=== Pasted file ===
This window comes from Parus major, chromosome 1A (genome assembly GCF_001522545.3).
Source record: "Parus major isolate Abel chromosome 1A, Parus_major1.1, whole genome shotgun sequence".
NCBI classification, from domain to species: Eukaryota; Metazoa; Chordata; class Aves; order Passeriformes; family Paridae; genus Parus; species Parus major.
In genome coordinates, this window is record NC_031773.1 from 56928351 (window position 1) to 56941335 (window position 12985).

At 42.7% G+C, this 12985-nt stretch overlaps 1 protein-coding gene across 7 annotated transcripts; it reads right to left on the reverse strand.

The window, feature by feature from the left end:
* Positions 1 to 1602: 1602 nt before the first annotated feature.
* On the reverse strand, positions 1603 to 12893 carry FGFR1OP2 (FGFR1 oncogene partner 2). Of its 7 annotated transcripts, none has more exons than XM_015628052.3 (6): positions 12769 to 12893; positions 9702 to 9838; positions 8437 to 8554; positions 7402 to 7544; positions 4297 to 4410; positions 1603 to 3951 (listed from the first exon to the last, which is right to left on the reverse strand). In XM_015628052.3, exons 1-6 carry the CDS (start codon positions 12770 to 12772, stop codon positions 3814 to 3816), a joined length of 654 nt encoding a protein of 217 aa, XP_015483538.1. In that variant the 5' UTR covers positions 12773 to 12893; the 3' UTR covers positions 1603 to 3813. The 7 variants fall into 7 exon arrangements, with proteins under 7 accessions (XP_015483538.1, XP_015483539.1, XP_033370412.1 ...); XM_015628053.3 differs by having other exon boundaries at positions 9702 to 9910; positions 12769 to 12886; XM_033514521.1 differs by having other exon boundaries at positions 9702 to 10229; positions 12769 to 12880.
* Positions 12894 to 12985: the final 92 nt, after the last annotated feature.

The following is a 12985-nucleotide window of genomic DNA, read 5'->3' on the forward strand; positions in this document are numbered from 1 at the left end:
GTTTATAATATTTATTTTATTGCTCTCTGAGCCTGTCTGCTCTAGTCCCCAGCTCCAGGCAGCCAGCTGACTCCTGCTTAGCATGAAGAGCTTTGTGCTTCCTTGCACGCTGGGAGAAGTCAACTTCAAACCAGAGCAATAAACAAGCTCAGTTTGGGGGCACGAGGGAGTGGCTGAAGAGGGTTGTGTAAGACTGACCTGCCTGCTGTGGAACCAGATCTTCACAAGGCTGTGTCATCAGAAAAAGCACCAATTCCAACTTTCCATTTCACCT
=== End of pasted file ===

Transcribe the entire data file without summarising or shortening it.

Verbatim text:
This window comes from Parus major, chromosome 1A (genome assembly GCF_001522545.3).
Source record: "Parus major isolate Abel chromosome 1A, Parus_major1.1, whole genome shotgun sequence".
NCBI classification, from domain to species: Eukaryota; Metazoa; Chordata; class Aves; order Passeriformes; family Paridae; genus Parus; species Parus major.
In genome coordinates, this window is record NC_031773.1 from 56928351 (window position 1) to 56941335 (window position 12985).

At 42.7% G+C, this 12985-nt stretch overlaps 1 protein-coding gene across 7 annotated transcripts; it reads right to left on the reverse strand.

The window, feature by feature from the left end:
* Positions 1 to 1602: 1602 nt before the first annotated feature.
* On the reverse strand, positions 1603 to 12893 carry FGFR1OP2 (FGFR1 oncogene partner 2). Of its 7 annotated transcripts, none has more exons than XM_015628052.3 (6): positions 12769 to 12893; positions 9702 to 9838; positions 8437 to 8554; positions 7402 to 7544; positions 4297 to 4410; positions 1603 to 3951 (listed from the first exon to the last, which is right to left on the reverse strand). In XM_015628052.3, exons 1-6 carry the CDS (start codon positions 12770 to 12772, stop codon positions 3814 to 3816), a joined length of 654 nt encoding a protein of 217 aa, XP_015483538.1. In that variant the 5' UTR covers positions 12773 to 12893; the 3' UTR covers positions 1603 to 3813. The 7 variants fall into 7 exon arrangements, with proteins under 7 accessions (XP_015483538.1, XP_015483539.1, XP_033370412.1 ...); XM_015628053.3 differs by having other exon boundaries at positions 9702 to 9910; positions 12769 to 12886; XM_033514521.1 differs by having other exon boundaries at positions 9702 to 10229; positions 12769 to 12880.
* Positions 12894 to 12985: the final 92 nt, after the last annotated feature.

The following is a 12985-nucleotide window of genomic DNA, read 5'->3' on the forward strand; positions in this document are numbered from 1 at the left end:
GTTTATAATATTTATTTTATTGCTCTCTGAGCCTGTCTGCTCTAGTCCCCAGCTCCAGGCAGCCAGCTGACTCCTGCTTAGCATGAAGAGCTTTGTGCTTCCTTGCACGCTGGGAGAAGTCAACTTCAAACCAGAGCAATAAACAAGCTCAGTTTGGGGGCACGAGGGAGTGGCTGAAGAGGGTTGTGTAAGACTGACCTGCCTGCTGTGGAACCAGATCTTCACAAGGCTGTGTCATCAGAAAAAGCACCAATTCCAACTTTCCATTTCACCT